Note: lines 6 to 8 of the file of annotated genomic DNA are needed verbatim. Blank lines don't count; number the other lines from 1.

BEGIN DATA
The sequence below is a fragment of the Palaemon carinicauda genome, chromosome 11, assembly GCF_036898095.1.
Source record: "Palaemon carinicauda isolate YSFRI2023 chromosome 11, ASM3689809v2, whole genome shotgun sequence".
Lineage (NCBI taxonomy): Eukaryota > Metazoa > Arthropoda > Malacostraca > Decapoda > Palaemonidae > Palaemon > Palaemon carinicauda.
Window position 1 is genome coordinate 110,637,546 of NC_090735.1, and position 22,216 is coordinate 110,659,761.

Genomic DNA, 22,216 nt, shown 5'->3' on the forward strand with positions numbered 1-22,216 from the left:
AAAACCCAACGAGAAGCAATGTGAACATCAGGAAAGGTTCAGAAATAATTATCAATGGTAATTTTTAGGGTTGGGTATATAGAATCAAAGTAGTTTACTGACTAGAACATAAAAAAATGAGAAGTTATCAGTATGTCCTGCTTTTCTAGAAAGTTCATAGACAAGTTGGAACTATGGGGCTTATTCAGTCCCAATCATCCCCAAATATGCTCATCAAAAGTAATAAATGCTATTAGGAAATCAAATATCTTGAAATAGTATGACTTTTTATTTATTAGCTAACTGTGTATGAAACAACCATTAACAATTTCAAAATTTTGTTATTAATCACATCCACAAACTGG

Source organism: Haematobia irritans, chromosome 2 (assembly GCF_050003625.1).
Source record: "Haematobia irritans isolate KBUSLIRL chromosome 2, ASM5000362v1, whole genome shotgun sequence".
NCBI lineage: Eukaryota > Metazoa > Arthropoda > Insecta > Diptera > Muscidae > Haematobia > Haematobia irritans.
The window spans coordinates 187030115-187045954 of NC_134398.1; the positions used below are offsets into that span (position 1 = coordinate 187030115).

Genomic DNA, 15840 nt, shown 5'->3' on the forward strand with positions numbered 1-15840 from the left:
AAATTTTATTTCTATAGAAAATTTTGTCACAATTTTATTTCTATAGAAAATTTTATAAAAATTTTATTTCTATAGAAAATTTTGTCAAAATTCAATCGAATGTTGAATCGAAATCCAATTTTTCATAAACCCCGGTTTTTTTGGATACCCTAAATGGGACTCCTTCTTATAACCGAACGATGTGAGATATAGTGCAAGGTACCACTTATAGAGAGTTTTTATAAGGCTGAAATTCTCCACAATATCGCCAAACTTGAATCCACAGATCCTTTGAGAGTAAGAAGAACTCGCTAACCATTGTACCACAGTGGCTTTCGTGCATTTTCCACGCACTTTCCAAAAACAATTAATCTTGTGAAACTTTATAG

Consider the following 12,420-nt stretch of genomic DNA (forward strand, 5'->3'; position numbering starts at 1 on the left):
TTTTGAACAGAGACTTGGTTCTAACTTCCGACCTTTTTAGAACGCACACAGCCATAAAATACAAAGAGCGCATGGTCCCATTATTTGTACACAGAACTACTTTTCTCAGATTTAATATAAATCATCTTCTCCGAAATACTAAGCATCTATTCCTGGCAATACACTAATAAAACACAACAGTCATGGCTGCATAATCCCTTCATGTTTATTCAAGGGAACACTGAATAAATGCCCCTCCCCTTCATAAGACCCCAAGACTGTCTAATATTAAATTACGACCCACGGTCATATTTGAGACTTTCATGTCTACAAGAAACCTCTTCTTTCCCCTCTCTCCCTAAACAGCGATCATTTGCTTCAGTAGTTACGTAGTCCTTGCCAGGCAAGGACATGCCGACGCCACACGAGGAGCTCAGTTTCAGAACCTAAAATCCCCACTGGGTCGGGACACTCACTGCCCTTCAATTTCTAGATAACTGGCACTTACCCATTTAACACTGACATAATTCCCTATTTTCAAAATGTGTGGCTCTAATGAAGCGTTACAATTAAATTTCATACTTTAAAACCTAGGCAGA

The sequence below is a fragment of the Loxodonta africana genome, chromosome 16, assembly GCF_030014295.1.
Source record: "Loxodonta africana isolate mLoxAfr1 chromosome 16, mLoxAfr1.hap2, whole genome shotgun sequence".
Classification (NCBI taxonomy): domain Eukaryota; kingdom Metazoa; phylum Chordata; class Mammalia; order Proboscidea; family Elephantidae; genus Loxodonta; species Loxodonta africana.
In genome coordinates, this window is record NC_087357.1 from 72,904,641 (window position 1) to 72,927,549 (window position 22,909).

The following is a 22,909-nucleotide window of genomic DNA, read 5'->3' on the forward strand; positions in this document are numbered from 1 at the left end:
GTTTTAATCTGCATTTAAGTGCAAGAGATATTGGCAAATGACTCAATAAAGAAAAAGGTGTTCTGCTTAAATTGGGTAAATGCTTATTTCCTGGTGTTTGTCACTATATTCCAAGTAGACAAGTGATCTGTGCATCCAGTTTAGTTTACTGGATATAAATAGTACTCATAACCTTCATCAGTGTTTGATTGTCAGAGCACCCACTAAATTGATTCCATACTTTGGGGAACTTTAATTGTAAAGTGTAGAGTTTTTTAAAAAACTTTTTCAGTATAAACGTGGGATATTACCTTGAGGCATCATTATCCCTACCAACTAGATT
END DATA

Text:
AAAACCCAACGAGAAGCAATGTGAACATCAGGAAAGGTTCAGAAATAATTATCAATGGTAATTTTTAGGGTTGGGTATATAGAATCAAAGTAGTTTACTGACTAGAACATAAAAAAATGAGAAGTTATCAGTATGTCCTGCTTTTCTAGAAAGTTCATAGACAAGTTGGAACTATGGGGCTTATTCAGTCCCAATCATCCCCAAATATGCTCATCAAAAGTAATAAATGCTATTAGGAAATCAAATATCTTGAAATAGTATGACTTTTTATTTATTAGCTAACTGTGTATGAAACAACCATTAACAATTTCAAAATTTTGTTATTAATCACATCCACAAACTGG

Source organism: Haematobia irritans, chromosome 2 (assembly GCF_050003625.1).
Source record: "Haematobia irritans isolate KBUSLIRL chromosome 2, ASM5000362v1, whole genome shotgun sequence".